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UK: New UK law to provide stronger penalties, easier prosecution for aiming a laser at a vehicle

The following press release is from the U.K. Department of Transport, published December 20 2017. The Laser Misuse (Vehicles) Bill is a pending law so as of this date, it is not in force. (UPDATED January 8 2018 - The bill will be read on January 9 2018 in the House of Lords. Thanks to John O’Hagan for this update.) (UPDATED May 10 2018 - The bill gained Royal Assent so now is a law, the Laser Misuse (Vehicles) Act. The act’s penalties take effect starting July 10 2018)

The text of the bill is here. A House of Lords Summary Briefing, giving some background, is here.

Tough new penalties for misuse of lasers

People who target transport operators with laser devices could be jailed for up to 5 years under new laws designed to protect the public.

The Laser Misuse (Vehicles) Bill, which was published today (20 December 2017), will also expand the list of vehicles, beyond just planes, which it is an offence to target with lasers.

Drivers of trains and buses, captains of boats and even pilots of hovercraft will be among those protected by the new legislation.

The bill will make it easier to prosecute offenders by removing the need to prove an intention to endanger a vehicle.

And it will remove the cap on the amount offenders can be fined – which is currently limited to £2,500 – paving the way for substantial sanctions. Fines could be issued in isolation or alongside a prison sentence.

The police will also be given additional powers to catch those responsible for the misuse of lasers.

Aviation Minister, Baroness Sugg said:

     “Lasers can dazzle, distract or blind those in control of a vehicle, with serious and potentially even fatal consequences.”

     “The government is determined to protect pilots, captains, drivers and their passengers and take action against those who threaten their safety.”

Alongside their existing powers of arrest and the ability to search a person once arrested, officers will no longer need to establish proof of intention endanger to a vehicle, aircraft or vessel, making it easier to prosecute swiftly. It will be an offence to shine or direct a laser towards a vehicle if it dazzles or distracts the operator, if done deliberately or if reasonable precautions to avoid doing so are not taken.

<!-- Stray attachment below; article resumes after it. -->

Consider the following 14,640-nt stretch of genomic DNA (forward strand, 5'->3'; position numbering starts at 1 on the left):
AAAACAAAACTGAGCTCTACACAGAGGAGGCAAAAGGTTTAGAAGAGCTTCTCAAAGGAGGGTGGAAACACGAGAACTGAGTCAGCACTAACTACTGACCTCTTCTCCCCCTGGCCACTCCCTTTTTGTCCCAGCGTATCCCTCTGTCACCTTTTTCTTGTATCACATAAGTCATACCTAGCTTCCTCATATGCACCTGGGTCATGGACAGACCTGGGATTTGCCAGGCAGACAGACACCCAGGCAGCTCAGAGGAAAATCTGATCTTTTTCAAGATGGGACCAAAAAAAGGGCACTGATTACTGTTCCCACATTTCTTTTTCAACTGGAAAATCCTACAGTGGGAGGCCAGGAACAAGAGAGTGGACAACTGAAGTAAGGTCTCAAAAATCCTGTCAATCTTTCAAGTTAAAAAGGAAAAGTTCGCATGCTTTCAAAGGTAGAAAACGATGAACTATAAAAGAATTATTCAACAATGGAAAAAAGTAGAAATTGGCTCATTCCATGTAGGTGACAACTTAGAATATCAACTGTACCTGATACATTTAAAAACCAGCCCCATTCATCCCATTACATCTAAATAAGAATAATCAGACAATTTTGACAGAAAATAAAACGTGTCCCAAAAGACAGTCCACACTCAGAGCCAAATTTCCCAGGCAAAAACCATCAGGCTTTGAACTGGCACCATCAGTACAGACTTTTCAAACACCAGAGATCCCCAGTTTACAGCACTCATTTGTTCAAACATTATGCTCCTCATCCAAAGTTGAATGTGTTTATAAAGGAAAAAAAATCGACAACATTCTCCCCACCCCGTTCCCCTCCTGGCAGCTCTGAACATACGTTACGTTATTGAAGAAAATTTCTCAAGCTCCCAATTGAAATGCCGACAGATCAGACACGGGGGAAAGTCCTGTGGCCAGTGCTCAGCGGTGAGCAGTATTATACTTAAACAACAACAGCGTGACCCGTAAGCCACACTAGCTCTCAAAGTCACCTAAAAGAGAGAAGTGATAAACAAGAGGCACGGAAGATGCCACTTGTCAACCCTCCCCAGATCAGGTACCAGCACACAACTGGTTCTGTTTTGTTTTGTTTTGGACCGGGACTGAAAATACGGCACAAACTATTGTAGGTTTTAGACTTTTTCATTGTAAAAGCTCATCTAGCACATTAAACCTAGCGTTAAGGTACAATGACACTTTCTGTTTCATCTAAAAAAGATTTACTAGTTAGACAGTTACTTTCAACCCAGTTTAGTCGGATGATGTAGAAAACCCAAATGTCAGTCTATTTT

Laser pens have become a growing concern with the beam from the devices capable of affecting the ability of transport operators to control their vehicles.

Last year, the Civil Aviation Authority received reports of 1,258 laser incidents, with Heathrow the most frequent location for reports of the devices being used recklessly.

Earlier this year, the Department for Business, Energy and Industrial Strategy ran a
call for evidence on the selling of laser pointers and is considering the findings before formally responding in the new year.

BALPA [British Air Line Pilots Association] General Secretary, Brian Strutton said:

     “This is good news for transport safety. BALPA pilots and other transport workers have raised the growing threat of laser attacks for some time.”

     “The government’s announcement of a bill to tackle the misuse of lasers is therefore very welcome and we will work with DfT to ensure its effective and speedy implementation.”

     “BALPA also welcomes the BEIS consultation on restrictions to the supply of certain lasers which we hope will move forward quickly.”

National Police Chiefs’ Council Lead for Lasers, Commander Simon Bray said:

     “Recklessly shining a laser at an aircraft or another moving vehicle is deeply irresponsible and dangerous. By causing a distraction or, in some cases, short or long-term eye damage, laser attacks can lead to catastrophic incidents.”

     “These new and robust measures send a clear message to perpetrators: laser attacks are a crime and serious consequences will follow from committing this offence.”

     “It is essential that the police have the powers required to support these measures and we will continue to work with the government to ensure that these powers are in place.”

The House of Lords Library Briefing notes that “The offence would be a strict liability offence, meaning that the prosecution would not be required to prove the defendant intended the consequences of his actions or even foresaw them.”

From a U.K. Department of Transportation press release. There was additional coverage of this in various news sources and other publications.Thanks to John O’Hagan and Ken Barat for bringing this to our attention.

UPDATED January 8 2017 — See this story about a related U.K. crackdown on illegal laser pen imports, which appears coordinated with the new Laser Misuse (Vehicles) Bill.